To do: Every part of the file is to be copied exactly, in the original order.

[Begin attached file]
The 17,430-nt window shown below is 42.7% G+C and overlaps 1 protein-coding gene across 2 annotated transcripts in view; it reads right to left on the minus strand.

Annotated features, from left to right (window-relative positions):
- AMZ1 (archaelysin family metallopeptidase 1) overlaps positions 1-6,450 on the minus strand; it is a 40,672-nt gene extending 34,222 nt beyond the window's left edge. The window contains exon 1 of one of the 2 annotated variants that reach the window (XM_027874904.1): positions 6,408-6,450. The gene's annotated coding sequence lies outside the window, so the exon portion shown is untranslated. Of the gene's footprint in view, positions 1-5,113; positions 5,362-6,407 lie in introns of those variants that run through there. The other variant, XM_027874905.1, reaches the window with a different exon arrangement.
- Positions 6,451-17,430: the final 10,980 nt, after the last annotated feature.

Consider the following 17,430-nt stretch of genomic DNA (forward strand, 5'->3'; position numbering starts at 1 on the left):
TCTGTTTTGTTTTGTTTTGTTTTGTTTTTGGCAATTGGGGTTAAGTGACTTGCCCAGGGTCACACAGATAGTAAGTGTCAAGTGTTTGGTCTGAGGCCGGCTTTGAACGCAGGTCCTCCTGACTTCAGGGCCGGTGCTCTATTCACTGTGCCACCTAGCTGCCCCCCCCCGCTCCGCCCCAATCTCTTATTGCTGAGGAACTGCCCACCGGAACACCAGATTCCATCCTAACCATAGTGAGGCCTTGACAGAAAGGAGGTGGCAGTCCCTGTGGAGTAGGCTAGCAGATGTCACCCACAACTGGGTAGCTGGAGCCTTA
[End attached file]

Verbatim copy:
The 17,430-nt window shown below is 42.7% G+C and overlaps 1 protein-coding gene across 2 annotated transcripts in view; it reads right to left on the minus strand.

Annotated features, from left to right (window-relative positions):
- AMZ1 (archaelysin family metallopeptidase 1) overlaps positions 1-6,450 on the minus strand; it is a 40,672-nt gene extending 34,222 nt beyond the window's left edge. The window contains exon 1 of one of the 2 annotated variants that reach the window (XM_027874904.1): positions 6,408-6,450. The gene's annotated coding sequence lies outside the window, so the exon portion shown is untranslated. Of the gene's footprint in view, positions 1-5,113; positions 5,362-6,407 lie in introns of those variants that run through there. The other variant, XM_027874905.1, reaches the window with a different exon arrangement.
- Positions 6,451-17,430: the final 10,980 nt, after the last annotated feature.

Consider the following 17,430-nt stretch of genomic DNA (forward strand, 5'->3'; position numbering starts at 1 on the left):
TCTGTTTTGTTTTGTTTTGTTTTGTTTTTGGCAATTGGGGTTAAGTGACTTGCCCAGGGTCACACAGATAGTAAGTGTCAAGTGTTTGGTCTGAGGCCGGCTTTGAACGCAGGTCCTCCTGACTTCAGGGCCGGTGCTCTATTCACTGTGCCACCTAGCTGCCCCCCCCCGCTCCGCCCCAATCTCTTATTGCTGAGGAACTGCCCACCGGAACACCAGATTCCATCCTAACCATAGTGAGGCCTTGACAGAAAGGAGGTGGCAGTCCCTGTGGAGTAGGCTAGCAGATGTCACCCACAACTGGGTAGCTGGAGCCTTA